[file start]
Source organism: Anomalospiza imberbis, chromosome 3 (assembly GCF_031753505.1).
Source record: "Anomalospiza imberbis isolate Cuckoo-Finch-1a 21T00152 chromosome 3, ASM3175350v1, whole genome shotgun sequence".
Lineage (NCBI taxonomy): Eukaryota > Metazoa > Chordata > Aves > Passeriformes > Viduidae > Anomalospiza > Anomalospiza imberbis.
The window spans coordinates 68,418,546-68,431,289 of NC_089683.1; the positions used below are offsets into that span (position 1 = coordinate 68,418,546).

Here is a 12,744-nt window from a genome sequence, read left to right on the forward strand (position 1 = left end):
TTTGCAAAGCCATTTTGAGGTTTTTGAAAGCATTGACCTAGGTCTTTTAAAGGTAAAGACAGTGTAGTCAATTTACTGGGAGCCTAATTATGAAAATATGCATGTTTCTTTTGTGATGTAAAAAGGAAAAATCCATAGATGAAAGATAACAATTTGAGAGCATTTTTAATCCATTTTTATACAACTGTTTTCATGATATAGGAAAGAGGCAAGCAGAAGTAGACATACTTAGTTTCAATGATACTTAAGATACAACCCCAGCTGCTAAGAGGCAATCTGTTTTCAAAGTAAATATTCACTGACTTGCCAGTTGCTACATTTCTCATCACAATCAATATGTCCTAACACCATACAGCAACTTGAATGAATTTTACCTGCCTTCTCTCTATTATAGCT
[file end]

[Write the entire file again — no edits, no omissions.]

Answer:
Source organism: Anomalospiza imberbis, chromosome 3 (assembly GCF_031753505.1).
Source record: "Anomalospiza imberbis isolate Cuckoo-Finch-1a 21T00152 chromosome 3, ASM3175350v1, whole genome shotgun sequence".
Lineage (NCBI taxonomy): Eukaryota > Metazoa > Chordata > Aves > Passeriformes > Viduidae > Anomalospiza > Anomalospiza imberbis.
The window spans coordinates 68,418,546-68,431,289 of NC_089683.1; the positions used below are offsets into that span (position 1 = coordinate 68,418,546).

Here is a 12,744-nt window from a genome sequence, read left to right on the forward strand (position 1 = left end):
TTTGCAAAGCCATTTTGAGGTTTTTGAAAGCATTGACCTAGGTCTTTTAAAGGTAAAGACAGTGTAGTCAATTTACTGGGAGCCTAATTATGAAAATATGCATGTTTCTTTTGTGATGTAAAAAGGAAAAATCCATAGATGAAAGATAACAATTTGAGAGCATTTTTAATCCATTTTTATACAACTGTTTTCATGATATAGGAAAGAGGCAAGCAGAAGTAGACATACTTAGTTTCAATGATACTTAAGATACAACCCCAGCTGCTAAGAGGCAATCTGTTTTCAAAGTAAATATTCACTGACTTGCCAGTTGCTACATTTCTCATCACAATCAATATGTCCTAACACCATACAGCAACTTGAATGAATTTTACCTGCCTTCTCTCTATTATAGCT